On March 1, 2019, William George Wilson Jr (42) was the victim of a workplace accident at Summit Products’ RV accessories manufacturing facility. Wilson was a machine operator and had worked at the plant for approximately two years. On March 1, however, he was reportedly crushed in a machine and died after being transported to a local hospital.
This month, OSHA released its report on the accident which described multiple violations which contributed to the machine operator’s death in March. OSHA’s citation against Summit Products details four serious violations and one “other-than-serious” violation. According to Iowa OSHA, Summit Products did not have procedures in place to control the area in which the accident occurred. The citations also allege that proper machine guarding was absent at the time of the incident. Additionally, Summit Products was found to have incomplete records of work-related injuries and illnesses.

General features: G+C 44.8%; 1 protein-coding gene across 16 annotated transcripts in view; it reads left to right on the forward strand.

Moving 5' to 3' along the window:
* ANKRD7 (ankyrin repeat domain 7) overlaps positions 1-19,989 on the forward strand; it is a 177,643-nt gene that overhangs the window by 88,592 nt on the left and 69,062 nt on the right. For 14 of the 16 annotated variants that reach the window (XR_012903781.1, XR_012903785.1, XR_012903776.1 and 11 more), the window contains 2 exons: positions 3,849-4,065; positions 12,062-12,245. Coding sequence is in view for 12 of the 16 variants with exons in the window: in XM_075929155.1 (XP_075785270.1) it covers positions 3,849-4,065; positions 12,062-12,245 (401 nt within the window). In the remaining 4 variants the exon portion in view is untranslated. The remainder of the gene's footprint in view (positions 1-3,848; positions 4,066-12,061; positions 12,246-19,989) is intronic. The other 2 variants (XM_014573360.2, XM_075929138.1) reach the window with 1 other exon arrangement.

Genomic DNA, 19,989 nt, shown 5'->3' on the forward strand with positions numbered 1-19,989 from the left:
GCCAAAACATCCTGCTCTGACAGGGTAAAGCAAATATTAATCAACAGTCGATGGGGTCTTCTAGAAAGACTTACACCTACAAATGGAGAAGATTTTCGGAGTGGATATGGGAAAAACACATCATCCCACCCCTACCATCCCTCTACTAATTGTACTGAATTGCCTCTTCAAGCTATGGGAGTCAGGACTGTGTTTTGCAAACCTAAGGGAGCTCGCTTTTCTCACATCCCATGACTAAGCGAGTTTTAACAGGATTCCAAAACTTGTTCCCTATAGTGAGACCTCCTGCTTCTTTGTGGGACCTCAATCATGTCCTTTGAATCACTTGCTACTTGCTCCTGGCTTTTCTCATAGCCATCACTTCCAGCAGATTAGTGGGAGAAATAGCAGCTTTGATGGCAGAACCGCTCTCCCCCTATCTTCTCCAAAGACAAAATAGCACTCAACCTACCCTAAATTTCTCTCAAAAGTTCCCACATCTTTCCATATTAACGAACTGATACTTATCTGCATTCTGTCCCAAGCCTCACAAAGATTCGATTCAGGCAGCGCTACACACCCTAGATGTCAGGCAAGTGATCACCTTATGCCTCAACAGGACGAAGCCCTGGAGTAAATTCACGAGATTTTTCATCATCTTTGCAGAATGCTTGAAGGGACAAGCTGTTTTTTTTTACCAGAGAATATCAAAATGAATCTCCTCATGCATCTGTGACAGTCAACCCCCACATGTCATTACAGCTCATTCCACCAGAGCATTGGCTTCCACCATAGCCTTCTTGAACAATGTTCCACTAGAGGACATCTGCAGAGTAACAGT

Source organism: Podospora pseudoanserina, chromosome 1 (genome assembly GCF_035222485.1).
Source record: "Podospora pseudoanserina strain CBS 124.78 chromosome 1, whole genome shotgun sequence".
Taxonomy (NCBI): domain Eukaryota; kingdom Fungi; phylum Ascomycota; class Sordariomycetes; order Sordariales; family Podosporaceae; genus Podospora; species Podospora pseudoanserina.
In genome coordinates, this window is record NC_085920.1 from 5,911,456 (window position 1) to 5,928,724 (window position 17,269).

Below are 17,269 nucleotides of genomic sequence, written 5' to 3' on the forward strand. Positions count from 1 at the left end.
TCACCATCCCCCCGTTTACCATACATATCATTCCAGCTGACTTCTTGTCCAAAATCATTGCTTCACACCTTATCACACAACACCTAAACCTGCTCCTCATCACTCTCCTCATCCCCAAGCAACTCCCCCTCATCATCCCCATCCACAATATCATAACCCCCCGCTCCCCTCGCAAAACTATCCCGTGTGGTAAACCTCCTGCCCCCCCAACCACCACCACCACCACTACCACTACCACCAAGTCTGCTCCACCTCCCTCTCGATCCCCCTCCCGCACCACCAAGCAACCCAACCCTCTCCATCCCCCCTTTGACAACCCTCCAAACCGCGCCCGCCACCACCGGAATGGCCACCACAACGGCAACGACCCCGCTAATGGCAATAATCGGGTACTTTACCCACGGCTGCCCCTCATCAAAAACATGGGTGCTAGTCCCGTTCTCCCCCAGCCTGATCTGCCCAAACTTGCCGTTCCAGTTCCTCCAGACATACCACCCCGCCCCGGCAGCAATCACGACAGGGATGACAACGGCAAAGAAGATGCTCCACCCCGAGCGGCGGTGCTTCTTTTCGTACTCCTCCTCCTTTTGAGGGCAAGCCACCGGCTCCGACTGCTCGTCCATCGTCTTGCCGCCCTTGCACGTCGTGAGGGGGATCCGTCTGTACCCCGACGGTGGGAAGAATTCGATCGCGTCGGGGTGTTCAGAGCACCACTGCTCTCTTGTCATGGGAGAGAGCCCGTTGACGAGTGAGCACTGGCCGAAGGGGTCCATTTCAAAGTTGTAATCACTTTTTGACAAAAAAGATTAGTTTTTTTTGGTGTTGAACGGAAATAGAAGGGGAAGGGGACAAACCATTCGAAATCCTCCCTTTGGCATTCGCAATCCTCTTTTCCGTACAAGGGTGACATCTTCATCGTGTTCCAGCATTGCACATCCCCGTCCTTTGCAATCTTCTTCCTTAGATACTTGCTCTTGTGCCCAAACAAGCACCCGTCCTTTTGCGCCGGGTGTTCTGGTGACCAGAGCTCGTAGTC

Wichita, KS – Air Sampling and PPE violations found at Wichita’s largest employer have generated fines of close to $200,000 for Spirit Aerosystems. OSHA officials allege that the Kansas aircraft manufacturer exposed employees to carcinogenic hazards, failed to conduct periodic air monitoring, and failed to ensure employees were wearing effective equipment that would have protected them from dangerous exposure.
Spirit Aerosystems Inc faces penalties of $193,218 for six violations: two repeated and four serious, including allegations that Spirit failed to monitor levels of the carcinogenic substance after a prior documented violation. OSHA claims that painters at the manufacturing facility were exposed to up to 44 times the permissible exposure level of airborne chromium concentration.